Ford's polygraph claim about how many people were at the party doesn't match the claim in Feinstein's letter

Wish I could say I’d noticed this first but it was Charles Cooke who did.

This isn’t the first time a curious discrepancy has arisen regarding the number of people at the party. Remember the original WaPo story, when Ford first came forward?

Ford said she told no one of the incident in any detail until 2012, when she was in couples therapy with her husband. The therapist’s notes, portions of which were provided by Ford and reviewed by The Washington Post, do not mention Kavanaugh’s name but say she reported that she was attacked by students “from an elitist boys’ school” who went on to become “highly respected and high-ranking members of society in Washington.” The notes say four boys were involved, a discrepancy Ford says was an error on the therapist’s part. Ford said there were four boys at the party but only two in the room.

Did the therapist really make an error or have Ford’s memories, like Deborah Ramirez’s, simply evolved over time?

Regardless, the letter to Feinstein and the written account Ford prepared for the polygraph were separated by just eight days. And neither statement was made casually, when one might allow for a greater risk of misstatement, or dictated to a third party as the therapist’s notes were. It’s Ford in her own written words in both cases. In the first case she was alerting a U.S. senator in writing, under her own name, about an attempted rape that could derail a nomination to the U.S. Supreme Court. In the second case she was recounting the incident for purposes of a polygraph examination conducted by a former FBI agent which she knew would be instrumental in proving her credibility. In both cases, in other words, she was wracking her brain to recall the details. Just a week (and a day) apart. She still got a basic fact wrong.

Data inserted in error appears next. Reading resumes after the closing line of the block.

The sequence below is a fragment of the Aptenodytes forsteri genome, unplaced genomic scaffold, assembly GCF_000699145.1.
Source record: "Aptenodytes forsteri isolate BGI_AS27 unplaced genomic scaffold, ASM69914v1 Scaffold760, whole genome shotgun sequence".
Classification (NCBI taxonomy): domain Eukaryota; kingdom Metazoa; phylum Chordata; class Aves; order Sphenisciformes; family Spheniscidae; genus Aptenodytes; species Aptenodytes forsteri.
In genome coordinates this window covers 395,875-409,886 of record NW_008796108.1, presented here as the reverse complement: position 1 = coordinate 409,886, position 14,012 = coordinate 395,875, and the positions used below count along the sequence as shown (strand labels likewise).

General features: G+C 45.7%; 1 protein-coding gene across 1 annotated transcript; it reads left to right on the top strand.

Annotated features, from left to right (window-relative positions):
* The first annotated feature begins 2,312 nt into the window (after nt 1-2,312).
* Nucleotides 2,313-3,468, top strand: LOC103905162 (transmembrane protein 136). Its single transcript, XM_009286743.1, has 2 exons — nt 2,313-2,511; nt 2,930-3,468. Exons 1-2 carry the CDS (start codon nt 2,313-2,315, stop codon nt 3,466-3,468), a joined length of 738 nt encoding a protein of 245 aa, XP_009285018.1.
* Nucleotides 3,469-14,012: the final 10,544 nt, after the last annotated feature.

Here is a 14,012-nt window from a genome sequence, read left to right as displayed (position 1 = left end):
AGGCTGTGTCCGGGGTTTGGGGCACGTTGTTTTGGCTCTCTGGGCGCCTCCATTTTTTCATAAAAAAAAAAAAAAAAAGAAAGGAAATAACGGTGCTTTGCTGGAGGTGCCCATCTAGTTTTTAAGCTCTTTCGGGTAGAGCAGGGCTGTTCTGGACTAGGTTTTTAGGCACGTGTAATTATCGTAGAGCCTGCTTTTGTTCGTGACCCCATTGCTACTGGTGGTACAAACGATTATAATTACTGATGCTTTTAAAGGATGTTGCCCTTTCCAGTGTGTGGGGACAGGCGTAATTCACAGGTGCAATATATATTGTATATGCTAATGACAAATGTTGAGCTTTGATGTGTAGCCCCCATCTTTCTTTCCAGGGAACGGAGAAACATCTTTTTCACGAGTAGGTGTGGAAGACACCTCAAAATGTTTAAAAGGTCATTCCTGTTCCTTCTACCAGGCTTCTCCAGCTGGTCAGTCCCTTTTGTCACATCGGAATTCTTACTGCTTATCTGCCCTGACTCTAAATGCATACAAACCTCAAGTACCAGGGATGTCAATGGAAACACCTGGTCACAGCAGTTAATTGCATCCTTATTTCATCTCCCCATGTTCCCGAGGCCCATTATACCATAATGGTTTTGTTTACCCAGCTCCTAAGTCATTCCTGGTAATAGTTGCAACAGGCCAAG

Another good catch:

“Two persons” is scratched out in the handwritten polygraph statement but otherwise uncorrected. Why? Did she remember that Kavanaugh alone pushed her? If so, why’d she write “two persons” initially?

Here’s the report from Ford’s polygraph, by the way. I’ll defer to lawyers as always, but this seems thin even by the usual quasi-scientific standards of polygraphs:

“Patrick,” a lawyer who blogs at Ken White’s respected Popehat site, says his already low opinion of polygraphs sunk lower after reading that:

Why ask Ford whether her entire written statement is true in its totality instead of going point by point through it to confirm that each individual fact alleged is true? The point of a polygraph is to test for physiological signs of stress, evidence that the subject knows he or she is being deceptive. Stress is more likely to manifest, one would think, when the subject is pinned down about a particular possible falsehood. Asking about a broader narrative that might contain some truth and some lies should reduce that stress, increasing the risk of a false “no deception” result.

The report says the two questions above are the “relevant” ones from the exam, leaving open the possibility that other, more specific questions — including the standard calibration questions with which these exams start (“Is your name Christine Blasey Ford?”) — were asked but omitted here. Even then, says Patrick, how can we trust that that was done properly?

Well, no matter, really. Whether Kavanaugh is actually confirmed or not increasingly feels like a subplot. The main plot is the enormous damage that’s being done to each side’s perceptions of the other, which were already very heavily damaged before this sh*tshow began. Exit quotation from Philip Klein: